WASHINGTON John Kerry will be hard to beat in Tuesday's elections, but other Democratic presidential hopefuls can curb his momentum if they play to their strengths and his weaknesses in the right places.
While he is running strong everywhere, the four-term Massachusetts senator is not unstoppable anywhere, said Democratic strategists and political experts in the seven states at stake.
Kerry's victories in Iowa and New Hampshire gave him instant credibility with voters who crave a winning rival to President Bush. Even in states that under normal circumstances would run cool to a Massachusetts liberal, Kerry suddenly looks presidential, experts said Thursday.
He has momentum, which raises money, which breeds success.
''People who want a winner against Bush naturally gravitate to the guy who has won something,'' said Robert Kweit, political science professor at the University of North Dakota. His state has 14 pledged delegates up for grabs, fewest of Tuesday's states.
In Oklahoma, where 40 delegates are at stake, Kerry is in a four-way fight with rivals whose records are a more comfortable fit with the state's conservative Democrats. Retired Army Gen. Wesley Clark and North Carolina Sen. John Edwards are matching Kerry ad-for-ad on Oklahoma television. The fourth, Sen. Joe Lieberman of Connecticut, can afford just a few ads.
''Clark and Edwards will be more Oklahoma-style candidates, but we're in a process where one caucus and one primary make a huge difference on the next,'' said Don Hoover, a political consultant who ran former Gov. David Walters' campaign.
It's the same story in Missouri, Arizona, South Carolina, New Mexico and Delaware. Experts give Kerry the edge although he ignored all seven states for months while salvaging his Iowa and New Hampshire campaigns.
But the front-runner has at least one rival in each state who could beat him, or grab a bundle of delegates by targeting congressional districts.
Even Dean could be a factor, despite running a campaign low on cash and barely playing in the seven states. He does not plan to air ads before Feb. 7 contests in Michigan and Washington state, but promises to visit Missouri, Arizona, South Carolina and New Mexico. He can deny Kerry delegates, if not wins.
Kerry's rivals would be smart to borrow a page from Republicans and cast him as a liberal, out of touch with moderate Democrats in places such as South Carolina and Oklahoma.
''Since this is a conservative state, I don't think that's going to play well,'' Kweit said in North Dakota. ''Democrats here don't want another Michael Dukakis,'' who lost the 1988 presidential race to George H. Bush after serving as Massachusetts' governor. Kerry was his lieutenant governor.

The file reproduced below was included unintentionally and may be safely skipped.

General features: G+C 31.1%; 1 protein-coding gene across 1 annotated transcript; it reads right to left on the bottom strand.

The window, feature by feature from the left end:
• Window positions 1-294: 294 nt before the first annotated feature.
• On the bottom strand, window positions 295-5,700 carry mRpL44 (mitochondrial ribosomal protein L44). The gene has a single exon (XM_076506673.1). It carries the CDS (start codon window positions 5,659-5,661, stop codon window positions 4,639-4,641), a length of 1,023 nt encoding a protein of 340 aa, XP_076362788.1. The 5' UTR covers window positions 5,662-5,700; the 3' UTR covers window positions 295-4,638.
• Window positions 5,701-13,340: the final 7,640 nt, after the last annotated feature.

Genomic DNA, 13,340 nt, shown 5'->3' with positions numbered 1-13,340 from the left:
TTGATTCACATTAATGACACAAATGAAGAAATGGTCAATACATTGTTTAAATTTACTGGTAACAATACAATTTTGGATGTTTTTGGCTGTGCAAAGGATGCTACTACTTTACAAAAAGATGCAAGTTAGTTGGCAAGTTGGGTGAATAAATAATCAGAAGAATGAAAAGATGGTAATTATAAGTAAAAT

Kerry's rivals may have an ad advantage in some places. While Kerry was airing spots in all seven states Thursday, he was saturating markets in only two Oklahoma and South Carolina. Clark was running full steam in some markets in Arizona, South Carolina, Oklahoma and New Mexico. Edwards is on TV heavily in South Carolina, Oklahoma and New Mexico.
Besides Oklahoma and North Dakota, the states and their pledged delegate totals are:
MISSOURI (74): The most wide-open of the seven because it was ceded to native son Dick Gephardt until he pulled out of the race. Polls show Kerry well ahead, but Edwards is spending nearly as much on TV. The North Carolina lawmaker hopes to nab a chunk of delegates and exceed expectations. Dean and Clark plan to visit the state but were not broadcasting ads.
ARIZONA (55): Kerry has ties to the organization of Democratic Gov. Janet Napolitano, and he hoped to land her endorsement. David Eagle, former Maricopa Democratic Party chair, said Dean's young supporters have been calling his home ''so I know they have a lot of troops on the ground.''
SOUTH CAROLINA (45): Kerry, Clark, Edwards and Lieberman are airing ads. Edwards, born in the state, must win it. Experts say the race is tight. Waring Howe Jr., a Democratic National Committee member from the state, endorsed Kerry on Thursday. ''This is not just a bump,'' he said of Kerry's momentum. ''It's an earthquake.''
NEW MEXICO (26): Gov. Bill Richardson called Kerry the clear front-runner but noted that his state is more moderate than Iowa and New Hampshire. ''The race is not over,'' he said. Minnie Gallegos, a country chair in Santa Fe, said Dean may fare well despite losing much of the national spotlight to Kerry.
DELAWARE (15): Lieberman has invested the most time in the state and has the most endorsements. ''But I would say that Kerry is going to win here,'' said John Flaherty, former aide to Sen. Joe Biden, D-Del. ''I just don't think putting a nicer face on what Bush is saying will catch on.''
Associated Press Writers Susan Montoya Bryan from New Mexico and Liz Sidoti from Washington contributed to this report.
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